Banks and retail stores are constantly enticing consumers with their offers. Credit cards from financial institutions (like banks, not retail stores) come with different bells and whistles. Cash back, rewards, double cash-back, zero percent on balance transfers, no membership fee. The list goes on. It’s reasonable to be anxious about credit card usage. If you’re not careful, you can fall in the perpetual debt trap. However, with some restraint, you can make credit cards work to your advantage.
Let’s talk about bank credit cards for a minute here. A week doesn’t go by where the mail carrier is not stuffing your mailbox with bank credit card offers of all kinds. If you already have a credit card, your issuer may send you checks to use to transfer balances at zero percent (for a SMALL fee) for what seems like an eternity. These zero percent balance transfer offer periods have increased quite dramatically over the years, which is a good thing. These offers used to be about six months in duration. Nowadays, it’s not uncommon to get 18-month zero percent offers. Why? Because they know that once you transfer a balance over from another credit card, you will likely make minimum payments. Once the offer expires, they’ll get you with the typical 15.99% or higher interest rate which will perpetuate you being in debt. You should not apply for every credit card offer you receive in the mail (it will negatively affect your FICO score), however, you can play the balance transfer game under a few conditions, one of them being that you are disciplined in your payment schedule and avoid incurring additional debt. Let’s look at an example where you’re carrying a balance of $1,500.00 on one credit card. The current annual rate is 15.99%. You have a second credit card with no balance (which is the one you’re going to transfer the balance to), or you’ve been waiting for the right time to apply for that second credit card offer that came in the mail. The assumption is that you’ve already decided to eliminate the current balance so you’re willing to pay $125 monthly, which is much more than the minimum required monthly payment.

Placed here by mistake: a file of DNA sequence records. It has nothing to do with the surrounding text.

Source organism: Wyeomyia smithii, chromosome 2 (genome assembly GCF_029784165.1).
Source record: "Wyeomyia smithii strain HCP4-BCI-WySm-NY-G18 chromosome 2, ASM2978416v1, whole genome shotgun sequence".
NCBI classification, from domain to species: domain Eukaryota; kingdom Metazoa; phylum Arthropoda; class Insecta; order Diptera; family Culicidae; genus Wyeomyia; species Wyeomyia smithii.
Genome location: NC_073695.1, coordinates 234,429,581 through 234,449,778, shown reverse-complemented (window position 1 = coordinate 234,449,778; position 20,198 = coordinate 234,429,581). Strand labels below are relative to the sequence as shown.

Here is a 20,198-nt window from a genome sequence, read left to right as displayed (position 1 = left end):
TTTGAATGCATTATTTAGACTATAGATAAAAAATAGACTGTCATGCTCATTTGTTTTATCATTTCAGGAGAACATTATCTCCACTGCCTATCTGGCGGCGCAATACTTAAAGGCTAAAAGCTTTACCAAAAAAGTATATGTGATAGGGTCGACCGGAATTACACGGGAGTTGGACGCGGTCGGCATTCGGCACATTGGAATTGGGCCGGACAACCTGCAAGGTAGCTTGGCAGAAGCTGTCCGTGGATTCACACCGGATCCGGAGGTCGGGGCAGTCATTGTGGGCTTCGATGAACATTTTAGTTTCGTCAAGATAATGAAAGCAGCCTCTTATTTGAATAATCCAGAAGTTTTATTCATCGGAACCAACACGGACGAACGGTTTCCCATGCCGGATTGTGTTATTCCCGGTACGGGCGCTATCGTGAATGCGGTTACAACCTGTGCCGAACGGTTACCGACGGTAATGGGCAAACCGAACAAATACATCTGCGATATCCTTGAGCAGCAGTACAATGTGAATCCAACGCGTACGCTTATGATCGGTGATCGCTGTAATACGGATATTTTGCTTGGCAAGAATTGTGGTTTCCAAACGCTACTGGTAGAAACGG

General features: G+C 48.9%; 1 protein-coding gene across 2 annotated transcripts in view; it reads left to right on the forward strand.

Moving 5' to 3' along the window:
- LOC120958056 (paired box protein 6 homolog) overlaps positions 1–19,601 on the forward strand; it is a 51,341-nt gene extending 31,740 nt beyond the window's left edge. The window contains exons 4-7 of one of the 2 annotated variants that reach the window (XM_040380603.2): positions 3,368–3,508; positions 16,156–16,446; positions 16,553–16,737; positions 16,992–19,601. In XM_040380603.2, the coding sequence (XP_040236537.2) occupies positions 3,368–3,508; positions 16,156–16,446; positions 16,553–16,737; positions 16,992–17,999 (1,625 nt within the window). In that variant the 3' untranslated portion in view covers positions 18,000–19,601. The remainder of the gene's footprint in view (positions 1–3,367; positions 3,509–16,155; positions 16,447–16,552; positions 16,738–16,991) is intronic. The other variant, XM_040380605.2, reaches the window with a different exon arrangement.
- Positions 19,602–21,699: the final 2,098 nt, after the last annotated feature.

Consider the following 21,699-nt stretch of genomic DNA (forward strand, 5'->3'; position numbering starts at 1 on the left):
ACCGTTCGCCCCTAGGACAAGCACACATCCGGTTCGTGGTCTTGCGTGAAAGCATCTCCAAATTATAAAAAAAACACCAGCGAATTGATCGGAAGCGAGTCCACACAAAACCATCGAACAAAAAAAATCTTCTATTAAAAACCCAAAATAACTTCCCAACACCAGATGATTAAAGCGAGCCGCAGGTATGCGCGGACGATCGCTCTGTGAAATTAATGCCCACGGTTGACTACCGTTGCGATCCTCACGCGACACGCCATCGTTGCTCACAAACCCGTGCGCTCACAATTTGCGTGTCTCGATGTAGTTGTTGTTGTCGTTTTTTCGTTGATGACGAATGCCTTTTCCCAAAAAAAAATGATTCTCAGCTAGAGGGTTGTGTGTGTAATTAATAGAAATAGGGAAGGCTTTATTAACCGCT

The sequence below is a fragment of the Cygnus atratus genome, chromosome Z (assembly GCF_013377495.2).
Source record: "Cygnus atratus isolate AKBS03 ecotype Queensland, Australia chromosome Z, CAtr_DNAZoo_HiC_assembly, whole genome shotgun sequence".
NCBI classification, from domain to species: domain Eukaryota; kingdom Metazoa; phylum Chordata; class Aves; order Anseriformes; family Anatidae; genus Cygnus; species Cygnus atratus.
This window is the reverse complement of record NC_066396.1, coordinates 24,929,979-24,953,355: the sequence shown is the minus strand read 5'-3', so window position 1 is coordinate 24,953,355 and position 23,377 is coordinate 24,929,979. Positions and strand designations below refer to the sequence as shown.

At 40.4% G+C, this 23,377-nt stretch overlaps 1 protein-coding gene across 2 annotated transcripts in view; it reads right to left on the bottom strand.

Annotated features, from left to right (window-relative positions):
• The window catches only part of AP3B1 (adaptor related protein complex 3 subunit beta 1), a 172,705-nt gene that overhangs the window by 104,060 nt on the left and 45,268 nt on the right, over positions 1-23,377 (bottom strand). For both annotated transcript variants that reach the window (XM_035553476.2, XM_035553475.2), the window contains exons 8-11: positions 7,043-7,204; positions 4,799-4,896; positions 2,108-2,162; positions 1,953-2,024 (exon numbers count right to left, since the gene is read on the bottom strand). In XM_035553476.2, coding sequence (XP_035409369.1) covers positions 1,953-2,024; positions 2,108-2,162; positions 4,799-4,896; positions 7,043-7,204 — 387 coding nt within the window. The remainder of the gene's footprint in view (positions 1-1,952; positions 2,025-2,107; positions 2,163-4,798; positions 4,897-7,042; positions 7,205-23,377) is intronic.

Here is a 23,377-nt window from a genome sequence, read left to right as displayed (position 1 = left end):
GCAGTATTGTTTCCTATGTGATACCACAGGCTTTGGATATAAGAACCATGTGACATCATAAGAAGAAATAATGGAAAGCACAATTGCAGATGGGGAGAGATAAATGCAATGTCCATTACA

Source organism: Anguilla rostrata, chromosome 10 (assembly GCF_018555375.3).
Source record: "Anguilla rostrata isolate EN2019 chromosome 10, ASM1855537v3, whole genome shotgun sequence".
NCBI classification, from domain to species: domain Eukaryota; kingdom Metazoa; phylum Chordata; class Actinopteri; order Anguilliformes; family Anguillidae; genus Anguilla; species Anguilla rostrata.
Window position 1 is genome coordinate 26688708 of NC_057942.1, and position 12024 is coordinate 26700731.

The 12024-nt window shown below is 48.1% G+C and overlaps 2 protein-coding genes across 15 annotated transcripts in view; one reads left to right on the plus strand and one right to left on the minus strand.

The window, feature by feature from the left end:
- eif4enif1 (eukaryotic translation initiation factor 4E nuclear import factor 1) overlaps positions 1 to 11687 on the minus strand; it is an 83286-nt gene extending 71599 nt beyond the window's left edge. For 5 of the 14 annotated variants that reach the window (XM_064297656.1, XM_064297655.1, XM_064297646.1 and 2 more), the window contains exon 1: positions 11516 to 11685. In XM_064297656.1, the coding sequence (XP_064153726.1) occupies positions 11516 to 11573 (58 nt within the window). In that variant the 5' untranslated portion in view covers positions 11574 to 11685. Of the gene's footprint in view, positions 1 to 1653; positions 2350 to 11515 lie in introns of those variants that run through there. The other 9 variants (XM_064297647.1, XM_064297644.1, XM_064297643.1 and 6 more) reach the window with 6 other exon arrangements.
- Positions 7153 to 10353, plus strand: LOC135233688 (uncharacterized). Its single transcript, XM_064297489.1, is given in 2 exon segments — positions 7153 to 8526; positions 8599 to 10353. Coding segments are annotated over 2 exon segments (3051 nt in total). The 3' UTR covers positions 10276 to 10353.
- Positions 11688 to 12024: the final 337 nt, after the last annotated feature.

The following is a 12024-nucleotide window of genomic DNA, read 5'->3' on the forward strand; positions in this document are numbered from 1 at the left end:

|Credit Card||Balance||Annual Interest||Monthly Payment||Months to Liquidate||Total Paid||Interest Paid|
|Your Second Card||$1560*||0% for 12 months||$130||12||$1,560||$60|
The 12-month, zero percent balance transfer offer is not free, but is much cheaper than 15.99% annual rate. The card issuer will charge you an upfront fee, typically between 3% and 4% of the amount of the balance transfer. We’ll use 4% as our example. This is the equivalent of a 12-month loan at a 4% interest rate. That’s why we’re showing the balance on ‘Your Second Card’ in the table above as $1560, as opposed to $1500 on your ‘Primary Card’. By dividing the balance you transferred (including the 4% fee) into 12 equal monthly payments, you SAVE $85 as compared to your ‘Primary Card’. This is another way Lypper helps YOU keep more of YOUR money.